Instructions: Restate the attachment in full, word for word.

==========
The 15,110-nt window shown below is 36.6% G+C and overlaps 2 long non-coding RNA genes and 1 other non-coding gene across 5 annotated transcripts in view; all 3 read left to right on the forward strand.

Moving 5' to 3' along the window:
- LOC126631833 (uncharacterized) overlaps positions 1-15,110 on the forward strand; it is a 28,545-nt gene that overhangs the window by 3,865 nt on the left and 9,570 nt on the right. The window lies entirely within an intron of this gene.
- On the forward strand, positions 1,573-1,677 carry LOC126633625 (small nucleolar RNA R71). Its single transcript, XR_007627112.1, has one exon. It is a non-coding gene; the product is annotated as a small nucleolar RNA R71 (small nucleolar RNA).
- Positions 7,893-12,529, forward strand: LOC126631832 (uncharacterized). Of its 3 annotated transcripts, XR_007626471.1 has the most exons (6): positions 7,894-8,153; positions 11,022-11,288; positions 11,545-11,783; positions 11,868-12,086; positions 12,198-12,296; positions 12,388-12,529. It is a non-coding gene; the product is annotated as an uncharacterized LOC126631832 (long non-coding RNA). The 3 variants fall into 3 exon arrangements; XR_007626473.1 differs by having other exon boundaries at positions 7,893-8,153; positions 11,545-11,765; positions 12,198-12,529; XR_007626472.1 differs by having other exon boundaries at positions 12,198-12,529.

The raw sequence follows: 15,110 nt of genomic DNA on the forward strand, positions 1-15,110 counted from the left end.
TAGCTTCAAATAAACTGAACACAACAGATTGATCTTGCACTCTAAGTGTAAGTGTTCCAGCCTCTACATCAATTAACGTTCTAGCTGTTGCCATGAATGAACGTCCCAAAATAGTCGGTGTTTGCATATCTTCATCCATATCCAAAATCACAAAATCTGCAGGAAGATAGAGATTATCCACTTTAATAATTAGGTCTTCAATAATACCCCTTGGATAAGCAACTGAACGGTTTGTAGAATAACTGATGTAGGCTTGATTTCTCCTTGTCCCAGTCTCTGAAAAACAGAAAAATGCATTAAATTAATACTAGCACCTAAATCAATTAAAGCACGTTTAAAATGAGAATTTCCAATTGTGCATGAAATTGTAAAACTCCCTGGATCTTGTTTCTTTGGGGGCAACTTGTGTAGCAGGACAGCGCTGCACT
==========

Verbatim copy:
The 15,110-nt window shown below is 36.6% G+C and overlaps 2 long non-coding RNA genes and 1 other non-coding gene across 5 annotated transcripts in view; all 3 read left to right on the forward strand.

Moving 5' to 3' along the window:
- LOC126631833 (uncharacterized) overlaps positions 1-15,110 on the forward strand; it is a 28,545-nt gene that overhangs the window by 3,865 nt on the left and 9,570 nt on the right. The window lies entirely within an intron of this gene.
- On the forward strand, positions 1,573-1,677 carry LOC126633625 (small nucleolar RNA R71). Its single transcript, XR_007627112.1, has one exon. It is a non-coding gene; the product is annotated as a small nucleolar RNA R71 (small nucleolar RNA).
- Positions 7,893-12,529, forward strand: LOC126631832 (uncharacterized). Of its 3 annotated transcripts, XR_007626471.1 has the most exons (6): positions 7,894-8,153; positions 11,022-11,288; positions 11,545-11,783; positions 11,868-12,086; positions 12,198-12,296; positions 12,388-12,529. It is a non-coding gene; the product is annotated as an uncharacterized LOC126631832 (long non-coding RNA). The 3 variants fall into 3 exon arrangements; XR_007626473.1 differs by having other exon boundaries at positions 7,893-8,153; positions 11,545-11,765; positions 12,198-12,529; XR_007626472.1 differs by having other exon boundaries at positions 12,198-12,529.

The raw sequence follows: 15,110 nt of genomic DNA on the forward strand, positions 1-15,110 counted from the left end.
TAGCTTCAAATAAACTGAACACAACAGATTGATCTTGCACTCTAAGTGTAAGTGTTCCAGCCTCTACATCAATTAACGTTCTAGCTGTTGCCATGAATGAACGTCCCAAAATAGTCGGTGTTTGCATATCTTCATCCATATCCAAAATCACAAAATCTGCAGGAAGATAGAGATTATCCACTTTAATAATTAGGTCTTCAATAATACCCCTTGGATAAGCAACTGAACGGTTTGTAGAATAACTGATGTAGGCTTGATTTCTCCTTGTCCCAGTCTCTGAAAAACAGAAAAATGCATTAAATTAATACTAGCACCTAAATCAATTAAAGCACGTTTAAAATGAGAATTTCCAATTGTGCATGAAATTGTAAAACTCCCTGGATCTTGTTTCTTTGGGGGCAACTTGTGTAGCAGGACAGCGCTGCACT